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We asked some people who we know read a lot of Indian children’s and YA books to tell us about one (or more) really impressive book they read this year. We will be posting their replies over the rest of the month.

Natasha Sharma is the author of ten books for children.

Natasha Sharma

The first name that popped into my head was Captain Coconut and the Case of the Missing Bananas (Tara) by Anushka Ravishankar.

Maybe I’m biased.

There is the fact that I’m a sardarni. Automatically leads to giggles at the sight of the turban on Captain Coconut’s head with the coconut tree sticking out.

It could be the play on the word ‘coconut’ and memories of my father’s many surdie jokes, in one of which refers to himself as a coconut. (Sardars crack the best surdie jokes.)

I probably begin with a bias since Anushka is one of my favourite children’s authors and that I love the humour in all her books.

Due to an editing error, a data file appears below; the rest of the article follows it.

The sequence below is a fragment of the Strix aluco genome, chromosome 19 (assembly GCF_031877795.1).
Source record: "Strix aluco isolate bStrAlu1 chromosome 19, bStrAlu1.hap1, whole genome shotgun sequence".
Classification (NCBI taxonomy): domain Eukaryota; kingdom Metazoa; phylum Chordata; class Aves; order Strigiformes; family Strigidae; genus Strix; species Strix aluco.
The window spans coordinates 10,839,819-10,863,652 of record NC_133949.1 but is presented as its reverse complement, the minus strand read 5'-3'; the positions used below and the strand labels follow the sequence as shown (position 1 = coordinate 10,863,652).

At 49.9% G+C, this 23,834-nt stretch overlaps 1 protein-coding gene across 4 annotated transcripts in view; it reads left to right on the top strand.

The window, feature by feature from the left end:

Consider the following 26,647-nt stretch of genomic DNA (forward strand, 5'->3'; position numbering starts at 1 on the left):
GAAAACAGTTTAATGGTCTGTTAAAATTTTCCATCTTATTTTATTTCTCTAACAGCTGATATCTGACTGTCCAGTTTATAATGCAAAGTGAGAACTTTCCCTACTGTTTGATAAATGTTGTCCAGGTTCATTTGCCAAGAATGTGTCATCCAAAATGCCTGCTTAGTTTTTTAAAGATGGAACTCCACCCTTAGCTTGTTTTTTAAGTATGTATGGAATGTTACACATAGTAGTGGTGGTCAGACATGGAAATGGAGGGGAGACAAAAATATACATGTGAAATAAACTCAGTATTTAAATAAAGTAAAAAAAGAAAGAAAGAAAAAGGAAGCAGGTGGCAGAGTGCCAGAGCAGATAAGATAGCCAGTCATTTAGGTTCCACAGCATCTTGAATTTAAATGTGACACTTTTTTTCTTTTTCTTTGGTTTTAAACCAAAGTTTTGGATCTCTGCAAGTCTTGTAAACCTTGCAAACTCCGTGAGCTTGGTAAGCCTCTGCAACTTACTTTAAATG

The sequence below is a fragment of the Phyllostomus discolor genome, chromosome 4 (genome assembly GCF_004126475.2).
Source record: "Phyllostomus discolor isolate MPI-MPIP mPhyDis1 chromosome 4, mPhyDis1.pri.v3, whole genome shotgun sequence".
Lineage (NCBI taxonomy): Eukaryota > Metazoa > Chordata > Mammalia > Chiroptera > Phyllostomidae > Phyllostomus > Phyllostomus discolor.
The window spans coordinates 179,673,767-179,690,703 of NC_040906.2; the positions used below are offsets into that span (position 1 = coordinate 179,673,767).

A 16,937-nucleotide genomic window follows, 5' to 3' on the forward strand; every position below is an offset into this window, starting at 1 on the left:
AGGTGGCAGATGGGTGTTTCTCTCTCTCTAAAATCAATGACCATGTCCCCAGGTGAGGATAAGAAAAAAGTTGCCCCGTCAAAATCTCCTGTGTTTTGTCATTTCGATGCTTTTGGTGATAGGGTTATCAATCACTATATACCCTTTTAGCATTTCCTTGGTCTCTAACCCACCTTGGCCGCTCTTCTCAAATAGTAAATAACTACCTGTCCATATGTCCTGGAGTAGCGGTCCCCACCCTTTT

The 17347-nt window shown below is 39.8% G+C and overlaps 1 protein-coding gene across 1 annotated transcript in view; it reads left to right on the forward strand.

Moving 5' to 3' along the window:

I might also be biased by the fact that my ten year old was laughing, guffawing, leaping, wildly gesticulating and shouting, hoping that the characters will get the obvious answer to the missing bananas. I went on to do a more refined version of this as I took my husband through the book, later that day.

That’s exactly what makes this book so fabulous. You start out thinking this is a mystery story. And yes, it is one indeed. Then you open the book and the illustrations just suck you in, becoming such an integral part of the narrative. As you are a few pages in, the astute detective begins to bring on the giggles with his literal and ridiculous calculations, observations and solutions. a little further in, the mystery is apparent to all except the characters and kids of all ages can delight about being in the know, long before Captain Coconut finally bumbles his way to the end. Story telling at it’s best.

It’s brilliant. It’s marvellous. It needs to be on your list of must reads, irrespective of your age.

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